Get a toy that comes with a positive message

Even as Barbie turns ‘real’ with different body shapes, there’s Nanea Mitchell, the newest doll from American Girl. A dark-skinned half-Hawaiian, she’s from 1941 wartime America. Then there’s Hearts For Hearts that has dolls from all over the world.

Read the toy label right

Look for the company name

Not heard of them? Check them out online. If they’re being imported, they pass our standards and are safe to use. If they are exporting to Europe, the US and Australia, they’ll be safe as well.

The joy of a toy: choosing the perfect plaything for your child
 

Check for certification

If one of these is present, they are safe: EN71 European safety standard (CE mark), ASTM (US), AS4685 (Australia). Some companies may also have an ISO certification, but this is to do with the process of manufacturing rather than the safety or quality of the product. It ensures that cheap, recycled plastic is not used, nor are toxic enamel paints on wooden toys. A few Indian brands that work: Frank Educational Aids, Chalk & Chuckles, Skola Toys, Brainsmith.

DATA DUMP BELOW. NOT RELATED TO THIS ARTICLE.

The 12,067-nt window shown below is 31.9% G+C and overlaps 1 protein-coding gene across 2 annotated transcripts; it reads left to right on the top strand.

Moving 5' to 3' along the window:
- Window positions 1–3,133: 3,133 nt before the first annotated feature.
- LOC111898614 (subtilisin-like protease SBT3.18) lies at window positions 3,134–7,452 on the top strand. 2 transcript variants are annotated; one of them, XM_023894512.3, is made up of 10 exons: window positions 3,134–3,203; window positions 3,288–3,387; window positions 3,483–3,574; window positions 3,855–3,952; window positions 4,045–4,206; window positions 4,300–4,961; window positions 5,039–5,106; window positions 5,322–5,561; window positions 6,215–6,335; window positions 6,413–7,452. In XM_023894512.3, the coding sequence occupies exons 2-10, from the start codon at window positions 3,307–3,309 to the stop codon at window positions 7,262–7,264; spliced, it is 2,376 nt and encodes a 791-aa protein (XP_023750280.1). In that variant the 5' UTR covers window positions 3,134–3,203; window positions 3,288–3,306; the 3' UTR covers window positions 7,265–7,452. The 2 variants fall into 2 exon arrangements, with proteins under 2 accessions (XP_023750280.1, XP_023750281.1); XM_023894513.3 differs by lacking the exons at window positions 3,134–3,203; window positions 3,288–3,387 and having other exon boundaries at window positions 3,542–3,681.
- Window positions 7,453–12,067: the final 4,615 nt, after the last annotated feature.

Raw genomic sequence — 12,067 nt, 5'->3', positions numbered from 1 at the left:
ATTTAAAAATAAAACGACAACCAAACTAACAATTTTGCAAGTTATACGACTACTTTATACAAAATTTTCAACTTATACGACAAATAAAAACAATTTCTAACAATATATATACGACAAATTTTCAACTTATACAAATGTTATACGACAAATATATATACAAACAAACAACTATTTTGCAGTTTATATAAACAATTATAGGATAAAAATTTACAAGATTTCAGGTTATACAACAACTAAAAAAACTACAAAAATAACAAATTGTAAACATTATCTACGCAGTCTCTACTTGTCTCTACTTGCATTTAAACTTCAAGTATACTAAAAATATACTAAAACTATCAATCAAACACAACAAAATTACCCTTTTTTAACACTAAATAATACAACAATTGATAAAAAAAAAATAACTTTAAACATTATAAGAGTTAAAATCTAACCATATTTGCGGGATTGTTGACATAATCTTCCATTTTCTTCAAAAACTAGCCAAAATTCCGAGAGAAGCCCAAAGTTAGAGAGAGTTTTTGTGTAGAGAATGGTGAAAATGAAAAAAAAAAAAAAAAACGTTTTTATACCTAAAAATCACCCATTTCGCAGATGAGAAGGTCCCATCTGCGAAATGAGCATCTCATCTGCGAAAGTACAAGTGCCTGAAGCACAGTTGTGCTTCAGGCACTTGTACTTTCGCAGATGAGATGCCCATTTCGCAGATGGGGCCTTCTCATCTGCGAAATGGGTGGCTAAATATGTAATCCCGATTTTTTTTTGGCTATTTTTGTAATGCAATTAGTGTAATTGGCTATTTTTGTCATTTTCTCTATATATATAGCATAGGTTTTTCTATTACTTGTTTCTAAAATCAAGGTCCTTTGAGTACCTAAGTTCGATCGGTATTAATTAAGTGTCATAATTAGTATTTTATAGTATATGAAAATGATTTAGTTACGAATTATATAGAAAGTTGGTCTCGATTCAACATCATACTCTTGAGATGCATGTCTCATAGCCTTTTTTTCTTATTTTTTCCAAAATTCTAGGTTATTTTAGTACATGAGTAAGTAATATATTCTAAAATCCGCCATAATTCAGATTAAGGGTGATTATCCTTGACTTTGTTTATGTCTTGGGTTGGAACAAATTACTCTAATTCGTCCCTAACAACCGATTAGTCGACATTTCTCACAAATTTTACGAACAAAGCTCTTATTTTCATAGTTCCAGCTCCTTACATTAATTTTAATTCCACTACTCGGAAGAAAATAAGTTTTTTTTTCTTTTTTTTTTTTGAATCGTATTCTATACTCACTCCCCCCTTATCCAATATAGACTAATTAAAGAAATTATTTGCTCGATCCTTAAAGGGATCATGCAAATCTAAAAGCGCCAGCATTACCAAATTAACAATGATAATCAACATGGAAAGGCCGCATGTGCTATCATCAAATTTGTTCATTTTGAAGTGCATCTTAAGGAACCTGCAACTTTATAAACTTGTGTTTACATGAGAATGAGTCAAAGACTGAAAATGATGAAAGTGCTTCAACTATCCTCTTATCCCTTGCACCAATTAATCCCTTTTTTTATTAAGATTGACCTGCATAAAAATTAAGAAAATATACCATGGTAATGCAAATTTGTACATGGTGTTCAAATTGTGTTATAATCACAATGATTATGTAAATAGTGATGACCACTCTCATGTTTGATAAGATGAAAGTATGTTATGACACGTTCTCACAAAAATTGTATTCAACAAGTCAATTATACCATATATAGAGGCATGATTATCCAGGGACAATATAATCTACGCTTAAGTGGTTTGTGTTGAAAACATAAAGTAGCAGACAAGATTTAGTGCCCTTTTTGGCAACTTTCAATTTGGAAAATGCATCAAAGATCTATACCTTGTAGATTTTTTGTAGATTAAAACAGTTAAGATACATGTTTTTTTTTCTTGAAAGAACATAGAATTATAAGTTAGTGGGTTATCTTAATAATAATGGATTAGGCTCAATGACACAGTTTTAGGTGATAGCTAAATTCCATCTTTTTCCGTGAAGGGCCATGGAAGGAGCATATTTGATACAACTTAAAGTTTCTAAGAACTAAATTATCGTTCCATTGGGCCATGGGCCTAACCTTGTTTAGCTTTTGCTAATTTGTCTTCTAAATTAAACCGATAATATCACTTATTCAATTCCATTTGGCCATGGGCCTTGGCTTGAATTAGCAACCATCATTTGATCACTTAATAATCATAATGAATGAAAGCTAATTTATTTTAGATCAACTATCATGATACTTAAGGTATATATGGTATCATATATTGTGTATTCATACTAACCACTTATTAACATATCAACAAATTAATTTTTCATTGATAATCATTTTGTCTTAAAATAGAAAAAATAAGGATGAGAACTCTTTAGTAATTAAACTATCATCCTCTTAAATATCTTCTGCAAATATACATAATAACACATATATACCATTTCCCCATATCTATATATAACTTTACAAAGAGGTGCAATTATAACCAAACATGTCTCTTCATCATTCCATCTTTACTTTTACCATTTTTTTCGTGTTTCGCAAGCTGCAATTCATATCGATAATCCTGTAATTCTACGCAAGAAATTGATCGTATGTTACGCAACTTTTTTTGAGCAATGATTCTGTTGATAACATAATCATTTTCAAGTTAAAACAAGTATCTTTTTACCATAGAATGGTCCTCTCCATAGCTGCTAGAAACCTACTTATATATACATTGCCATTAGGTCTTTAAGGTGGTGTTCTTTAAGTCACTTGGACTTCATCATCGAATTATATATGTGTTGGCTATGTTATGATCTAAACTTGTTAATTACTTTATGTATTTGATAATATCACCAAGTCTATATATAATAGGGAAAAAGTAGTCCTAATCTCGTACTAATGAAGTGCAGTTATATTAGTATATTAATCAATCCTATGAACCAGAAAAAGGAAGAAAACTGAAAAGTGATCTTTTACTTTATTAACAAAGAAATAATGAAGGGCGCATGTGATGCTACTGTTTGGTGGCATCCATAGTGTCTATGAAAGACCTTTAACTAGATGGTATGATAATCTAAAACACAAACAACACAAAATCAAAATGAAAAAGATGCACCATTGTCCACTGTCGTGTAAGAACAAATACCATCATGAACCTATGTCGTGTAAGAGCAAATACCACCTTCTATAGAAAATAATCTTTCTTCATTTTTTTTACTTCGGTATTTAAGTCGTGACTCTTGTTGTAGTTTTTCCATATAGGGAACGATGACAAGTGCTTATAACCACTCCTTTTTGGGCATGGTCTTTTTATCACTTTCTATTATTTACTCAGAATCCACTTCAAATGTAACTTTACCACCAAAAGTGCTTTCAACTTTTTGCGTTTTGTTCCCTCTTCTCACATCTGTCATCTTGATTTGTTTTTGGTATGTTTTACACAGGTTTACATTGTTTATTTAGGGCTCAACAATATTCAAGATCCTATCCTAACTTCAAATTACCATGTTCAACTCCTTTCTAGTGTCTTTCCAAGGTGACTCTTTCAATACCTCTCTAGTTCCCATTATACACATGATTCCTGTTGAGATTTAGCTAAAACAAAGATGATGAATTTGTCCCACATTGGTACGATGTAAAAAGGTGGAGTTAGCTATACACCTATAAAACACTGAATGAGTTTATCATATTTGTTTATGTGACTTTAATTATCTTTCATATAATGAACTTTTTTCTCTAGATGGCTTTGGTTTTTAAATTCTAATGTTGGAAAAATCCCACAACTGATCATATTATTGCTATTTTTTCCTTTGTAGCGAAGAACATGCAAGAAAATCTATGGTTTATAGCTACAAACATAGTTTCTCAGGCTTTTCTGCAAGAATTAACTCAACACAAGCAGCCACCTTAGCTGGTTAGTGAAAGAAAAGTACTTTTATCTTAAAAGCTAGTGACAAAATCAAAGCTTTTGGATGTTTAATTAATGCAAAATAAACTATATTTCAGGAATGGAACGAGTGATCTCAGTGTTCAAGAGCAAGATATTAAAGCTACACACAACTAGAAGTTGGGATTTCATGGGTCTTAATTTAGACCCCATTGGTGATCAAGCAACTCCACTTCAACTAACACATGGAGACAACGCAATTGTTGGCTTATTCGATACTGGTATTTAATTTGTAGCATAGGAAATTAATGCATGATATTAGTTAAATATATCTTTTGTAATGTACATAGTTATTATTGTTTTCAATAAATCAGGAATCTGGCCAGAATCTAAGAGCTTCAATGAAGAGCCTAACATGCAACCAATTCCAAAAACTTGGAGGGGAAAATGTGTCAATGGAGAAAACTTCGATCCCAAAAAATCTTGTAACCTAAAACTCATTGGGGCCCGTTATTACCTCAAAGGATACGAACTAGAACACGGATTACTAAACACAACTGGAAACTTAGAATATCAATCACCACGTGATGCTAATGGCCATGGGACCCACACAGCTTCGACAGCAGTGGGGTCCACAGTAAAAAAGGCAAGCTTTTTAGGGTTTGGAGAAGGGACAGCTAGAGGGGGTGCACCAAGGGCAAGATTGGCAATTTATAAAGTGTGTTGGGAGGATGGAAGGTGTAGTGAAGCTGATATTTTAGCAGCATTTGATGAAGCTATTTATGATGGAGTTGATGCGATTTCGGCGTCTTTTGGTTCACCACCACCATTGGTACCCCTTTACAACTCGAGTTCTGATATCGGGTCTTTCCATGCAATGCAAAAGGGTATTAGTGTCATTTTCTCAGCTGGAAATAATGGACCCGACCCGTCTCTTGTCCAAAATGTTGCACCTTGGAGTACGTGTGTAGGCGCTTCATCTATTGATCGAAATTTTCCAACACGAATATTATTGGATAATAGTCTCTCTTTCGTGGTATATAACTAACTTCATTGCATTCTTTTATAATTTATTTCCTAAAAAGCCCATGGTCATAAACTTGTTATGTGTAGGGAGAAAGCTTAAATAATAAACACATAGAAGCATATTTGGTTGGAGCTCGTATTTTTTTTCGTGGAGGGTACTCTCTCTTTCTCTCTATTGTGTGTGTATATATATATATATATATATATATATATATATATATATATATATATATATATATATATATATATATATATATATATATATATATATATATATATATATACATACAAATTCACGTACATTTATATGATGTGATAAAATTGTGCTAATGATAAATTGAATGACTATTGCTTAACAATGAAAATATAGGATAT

Look at the name of the game

Online reviews are always helpful. There’s the 6-year-old who unboxes toys on YouTube, but there are also others: thetoyinsider.com, wtstoyreview.com.

Study the back

“It’s like reading the back of a book cover, says Kanaka Ananth, Assistant Professor, DJ Academy of Design, Coimbatore. You can get information about what the game aims at, the number of pieces, sometimes even the creators.